How can we tell the difference between someone simply enjoying something, on the one hand, and getting excited by it, on the other?
The answer lies in the movement of the body.
The way Lisa smiles as she talks about this exciting topic, tells us that she is experiencing pleasure. But the way she can’t keep still shows her excitement. And I do mean cannot keep still. When we’re in the grips of excitement – just like when we’re in the grips of the other extreme, distress – we have involuntary body movements. The energy released by Lisa’s emotion makes her shake her head and move back and forth.
Notice too, that her eyes are not fixed in a steady gaze. She looks at me, then looks away. Her gaze shifts around the room – she’s too excited to focus on anything in particular.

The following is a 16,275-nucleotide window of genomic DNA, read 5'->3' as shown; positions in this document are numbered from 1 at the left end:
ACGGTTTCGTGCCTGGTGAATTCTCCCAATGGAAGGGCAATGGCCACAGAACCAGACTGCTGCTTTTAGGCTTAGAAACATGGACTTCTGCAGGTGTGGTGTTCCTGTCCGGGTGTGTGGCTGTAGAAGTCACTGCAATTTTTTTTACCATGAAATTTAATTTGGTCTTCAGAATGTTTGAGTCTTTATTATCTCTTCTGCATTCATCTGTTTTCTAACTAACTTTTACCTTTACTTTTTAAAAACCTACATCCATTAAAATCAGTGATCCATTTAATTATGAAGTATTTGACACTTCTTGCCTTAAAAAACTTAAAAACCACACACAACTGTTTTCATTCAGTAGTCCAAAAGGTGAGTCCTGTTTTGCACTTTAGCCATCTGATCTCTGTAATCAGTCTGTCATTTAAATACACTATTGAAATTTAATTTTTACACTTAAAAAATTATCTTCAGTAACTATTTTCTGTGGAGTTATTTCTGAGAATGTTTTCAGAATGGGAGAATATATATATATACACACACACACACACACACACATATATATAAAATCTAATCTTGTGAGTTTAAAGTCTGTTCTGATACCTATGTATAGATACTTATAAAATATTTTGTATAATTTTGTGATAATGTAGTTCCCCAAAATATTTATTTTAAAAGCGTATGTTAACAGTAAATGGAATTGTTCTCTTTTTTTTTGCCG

Her head is held up in a positive way (‘keep your chin up!’). Finally she gives herself a little hug of pleasure.
Signs to note
- an alert gaze
- looks ahead, to her right and back again
- moves upper body back and forth
- smiles widely
- head held high
To see stills on this emotion visit our website:
By Dr. John Habershon
Latest posts by John Habershon (see all)
- Learning How to Read Emotions for People with ASD: The Emotion of Displeasure - March 2, 2017
- How to Recognize Emotions Through Body Language: Fascination - September 29, 2016
- Reading Emotions: Discomfort - August 12, 2016
- How to Recognize Disbelief or Irritation Through Facial Expressions - July 6, 2016
- An instructional video on how to recognize the emotion, contempt - March 29, 2016